Equally Cursed and Blessed.
 
Orion737
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RE: Asking For Medication On Board;why Not Possible?

Mon Jun 13, 2005 7:53 pm

I cant see that a simple painkiller like Paracetamol should cause too many problems and on a long flight for a passenger with a headache, it would be a blessing.

I always assumed that airlines did carry basic medications like Anti-emtics and painkillers. I always thought that if a passenger got violently air-sick that a cabin crew member would be able to dispense a simple travel-sickness pill.

Cabin crew are not pharmacists, nor does one expect them to dispense dangerous drugs but I cant see the harm in an Asprin.
 
BCAL
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RE: Asking For Medication On Board;why Not Possible?

Mon Jun 13, 2005 8:05 pm

Quoting Orion737 (Reply 2):
Its ridiculous. Asprin and Paracetamol arent even sold by a pharmacist over a counter in the UK.

In legal terms there is a difference between selling a drug, whether an aspirin, paracetamol or whatever, and administering a drug to a person. Apart from some people being allergic to even the mildest drugs, you must remember that paracetamol cannot be used if you suffer from any liver/kidney infection.

If you administer any drug, you have to be assured that the patient is not allergic to it, so why risk a potential law suit when it can be avoided by not giving the drug in the first place? Of course, if it was a matter of life or death, the situation would be different.

Unfortunately we live in a world where litigation is loved and there are lawyers who can smell a lawsuit at a hundred miles and will go rushing in for a piece of the action. I remembered reading once that someone helped a colleague at work when he was badly scalded, but his "good samaritan" act made it more difficult for the doctors so the good samaritan was sued by the patient for causing additional stress and suffering!
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ahlfors
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RE: Asking For Medication On Board;why Not Possible?

Mon Jun 13, 2005 8:10 pm

Quoting BCAL (Reply 7):
In legal terms there is a difference between selling a drug, whether an aspirin, paracetamol or whatever, and administering a drug to a person. Apart from some people being allergic to even the mildest drugs, you must remember that paracetamol cannot be used if you suffer from any liver/kidney infection.

In that case, they should at least make it available for purchase. Or have a machine dispense it directly to the patient. There are many ways of getting away from the administering part if you really want to provide that service.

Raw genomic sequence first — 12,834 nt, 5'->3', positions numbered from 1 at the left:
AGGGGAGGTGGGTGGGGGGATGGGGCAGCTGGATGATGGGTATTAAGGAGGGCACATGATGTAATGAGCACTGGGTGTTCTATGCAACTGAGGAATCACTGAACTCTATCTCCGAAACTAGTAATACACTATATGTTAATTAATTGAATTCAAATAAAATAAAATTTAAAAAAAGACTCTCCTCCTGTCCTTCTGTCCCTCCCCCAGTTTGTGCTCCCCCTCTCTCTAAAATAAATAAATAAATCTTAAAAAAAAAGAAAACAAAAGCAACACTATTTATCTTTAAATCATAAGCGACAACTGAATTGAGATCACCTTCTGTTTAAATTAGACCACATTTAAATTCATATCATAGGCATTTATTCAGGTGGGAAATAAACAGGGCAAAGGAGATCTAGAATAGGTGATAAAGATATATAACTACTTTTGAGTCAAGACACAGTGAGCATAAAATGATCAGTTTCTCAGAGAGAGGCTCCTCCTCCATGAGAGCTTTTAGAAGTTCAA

kl911
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RE: Asking For Medication On Board;why Not Possible?

Mon Jun 13, 2005 8:18 pm

Just take 3 glasses of whiskey, kills more pain then you think. ( even that is not for free anymore on many US carriers...)

KL911
 
legacy135
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RE: Asking For Medication On Board;why Not Possible?

Mon Jun 13, 2005 8:21 pm

By realizing what these battalions of lawyers are causing and making desicions of common sense impossible I would love to start a law suit against those lawyers as for example thousands of peoples had to suffer for hours from terrible headache as there was no pill available on board due to those lawyers...
Going by the dimension those lawyers are thinking, I guess 10'000 $ per person per headache would be adequate....

No seriously, where do we end up going on like this? There are persons suffering from a strawberry allergy and they really get in trouble consuming those. Did ever somebody hear about that airlines are not supposed to serve strawberries any more? My dad is suffering from diabetics, any airline of the world could kill him by a really strongly sugared coffee. They still serve it and I think it is good so, because the person who does not support this coffee needs to know. All this is a matter of common sense and should be treated as this. The person suffering from a allergy normally knows this and it is in this persons responsibility to indicate so. Sure, in airline business we are dealing with laws of different countries. So I think the legal department of the airlines, maybe even the ICAO or the IATA should develop a legal way that does allow to give mediation and prevents the carrier from any legal case. I am sure, this would help many people.